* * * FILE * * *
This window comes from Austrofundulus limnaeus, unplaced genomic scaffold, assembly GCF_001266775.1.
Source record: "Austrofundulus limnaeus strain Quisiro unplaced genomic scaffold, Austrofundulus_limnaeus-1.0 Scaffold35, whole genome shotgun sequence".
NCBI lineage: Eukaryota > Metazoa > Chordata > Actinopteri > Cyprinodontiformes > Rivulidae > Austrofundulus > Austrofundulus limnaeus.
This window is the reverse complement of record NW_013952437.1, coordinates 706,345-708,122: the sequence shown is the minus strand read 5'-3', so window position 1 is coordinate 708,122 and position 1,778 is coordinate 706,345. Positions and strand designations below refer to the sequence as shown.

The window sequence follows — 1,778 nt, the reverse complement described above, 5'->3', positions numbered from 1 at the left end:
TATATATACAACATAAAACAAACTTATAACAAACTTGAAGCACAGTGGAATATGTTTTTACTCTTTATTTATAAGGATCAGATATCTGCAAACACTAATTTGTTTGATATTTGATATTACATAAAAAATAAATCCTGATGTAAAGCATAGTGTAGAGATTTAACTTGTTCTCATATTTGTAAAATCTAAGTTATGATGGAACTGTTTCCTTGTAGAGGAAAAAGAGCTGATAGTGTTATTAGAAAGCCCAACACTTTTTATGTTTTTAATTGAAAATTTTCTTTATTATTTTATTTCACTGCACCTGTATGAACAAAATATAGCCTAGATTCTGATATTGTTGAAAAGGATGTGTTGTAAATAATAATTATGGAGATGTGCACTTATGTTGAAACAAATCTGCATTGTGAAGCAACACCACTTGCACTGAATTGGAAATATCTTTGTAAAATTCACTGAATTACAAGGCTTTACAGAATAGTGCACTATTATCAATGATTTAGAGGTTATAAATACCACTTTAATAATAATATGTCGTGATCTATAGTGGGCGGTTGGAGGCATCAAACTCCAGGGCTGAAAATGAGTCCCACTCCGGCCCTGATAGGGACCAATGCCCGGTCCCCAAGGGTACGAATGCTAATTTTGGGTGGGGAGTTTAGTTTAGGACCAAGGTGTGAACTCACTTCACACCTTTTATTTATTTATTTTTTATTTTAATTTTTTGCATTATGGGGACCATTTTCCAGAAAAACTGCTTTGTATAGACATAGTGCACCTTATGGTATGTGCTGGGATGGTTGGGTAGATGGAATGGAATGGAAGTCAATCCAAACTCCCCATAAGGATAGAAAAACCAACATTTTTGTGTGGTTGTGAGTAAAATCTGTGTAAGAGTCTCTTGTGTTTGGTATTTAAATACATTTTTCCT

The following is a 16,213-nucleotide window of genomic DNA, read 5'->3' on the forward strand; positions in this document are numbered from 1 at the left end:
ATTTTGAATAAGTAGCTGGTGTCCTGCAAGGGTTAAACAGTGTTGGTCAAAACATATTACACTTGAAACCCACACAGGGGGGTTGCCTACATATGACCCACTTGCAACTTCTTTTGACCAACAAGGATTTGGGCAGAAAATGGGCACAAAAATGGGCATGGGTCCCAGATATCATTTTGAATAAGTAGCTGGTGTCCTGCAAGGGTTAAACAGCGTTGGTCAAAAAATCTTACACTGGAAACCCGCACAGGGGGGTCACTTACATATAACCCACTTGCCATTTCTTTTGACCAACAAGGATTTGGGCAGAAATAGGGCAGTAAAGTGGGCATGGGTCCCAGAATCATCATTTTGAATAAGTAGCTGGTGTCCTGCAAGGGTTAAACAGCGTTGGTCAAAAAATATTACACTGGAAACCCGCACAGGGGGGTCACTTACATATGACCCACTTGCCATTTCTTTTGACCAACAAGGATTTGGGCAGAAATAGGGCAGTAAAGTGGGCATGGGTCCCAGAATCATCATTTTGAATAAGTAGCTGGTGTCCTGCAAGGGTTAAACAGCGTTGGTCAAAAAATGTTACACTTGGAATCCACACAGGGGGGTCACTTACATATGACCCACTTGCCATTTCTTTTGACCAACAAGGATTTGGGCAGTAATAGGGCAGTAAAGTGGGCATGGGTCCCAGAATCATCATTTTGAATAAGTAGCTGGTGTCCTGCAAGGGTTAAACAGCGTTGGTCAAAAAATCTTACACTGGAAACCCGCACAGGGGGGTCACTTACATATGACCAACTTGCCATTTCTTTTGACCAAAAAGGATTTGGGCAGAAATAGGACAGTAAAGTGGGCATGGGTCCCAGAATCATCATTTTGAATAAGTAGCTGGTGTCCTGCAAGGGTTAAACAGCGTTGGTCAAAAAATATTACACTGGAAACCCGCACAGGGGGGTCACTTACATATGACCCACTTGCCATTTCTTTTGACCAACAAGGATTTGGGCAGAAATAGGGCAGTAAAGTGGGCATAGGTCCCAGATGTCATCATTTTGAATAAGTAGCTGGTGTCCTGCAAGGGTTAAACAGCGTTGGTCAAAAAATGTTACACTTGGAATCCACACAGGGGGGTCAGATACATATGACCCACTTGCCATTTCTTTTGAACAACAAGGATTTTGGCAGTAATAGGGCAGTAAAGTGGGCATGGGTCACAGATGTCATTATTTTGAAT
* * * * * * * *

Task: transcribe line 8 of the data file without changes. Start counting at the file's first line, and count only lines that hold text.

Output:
ATTTTGAATAAGTAGCTGGTGTCCTGCAAGGGTTAAACAGTGTTGGTCAAAACATATTACACTTGAAACCCACACAGGGGGGTTGCCTACATATGACCCACTTGCAACTTCTTTTGACCAACAAGGATTTGGGCAGAAAATGGGCACAAAAATGGGCATGGGTCCCAGATATCATTTTGAATAAGTAGCTGGTGTCCTGCAAGGGTTAAACAGCGTTGGTCAAAAAATCTTACACTGGAAACCCGCACAGGGGGGTCACTTACATATAACCCACTTGCCATTTCTTTTGACCAACAAGGATTTGGGCAGAAATAGGGCAGTAAAGTGGGCATGGGTCCCAGAATCATCATTTTGAATAAGTAGCTGGTGTCCTGCAAGGGTTAAACAGCGTTGGTCAAAAAATATTACACTGGAAACCCGCACAGGGGGGTCACTTACATATGACCCACTTGCCATTTCTTTTGACCAACAAGGATTTGGGCAGAAATAGGGCAGTAAAGTGGGCATGGGTCCCAGAATCATCATTTTGAATAAGTAGCTGGTGTCCTGCAAGGGTTAAACAGCGTTGGTCAAAAAATGTTACACTTGGAATCCACACAGGGGGGTCACTTACATATGACCCACTTGCCATTTCTTTTGACCAACAAGGATTTGGGCAGTAATAGGGCAGTAAAGTGGGCATGGGTCCCAGAATCATCATTTTGAATAAGTAGCTGGTGTCCTGCAAGGGTTAAACAGCGTTGGTCAAAAAATCTTACACTGGAAACCCGCACAGGGGGGTCACTTACATATGACCAACTTGCCATTTCTTTTGACCAAAAAGGATTTGGGCAGAAATAGGACAGTAAAGTGGGCATGGGTCCCAGAATCATCATTTTGAATAAGTAGCTGGTGTCCTGCAAGGGTTAAACAGCGTTGGTCAAAAAATATTACACTGGAAACCCGCACAGGGGGGTCACTTACATATGACCCACTTGCCATTTCTTTTGACCAACAAGGATTTGGGCAGAAATAGGGCAGTAAAGTGGGCATAGGTCCCAGATGTCATCATTTTGAATAAGTAGCTGGTGTCCTGCAAGGGTTAAACAGCGTTGGTCAAAAAATGTTACACTTGGAATCCACACAGGGGGGTCAGATACATATGACCCACTTGCCATTTCTTTTGAACAACAAGGATTTTGGCAGTAATAGGGCAGTAAAGTGGGCATGGGTCACAGATGTCATTATTTTGAAT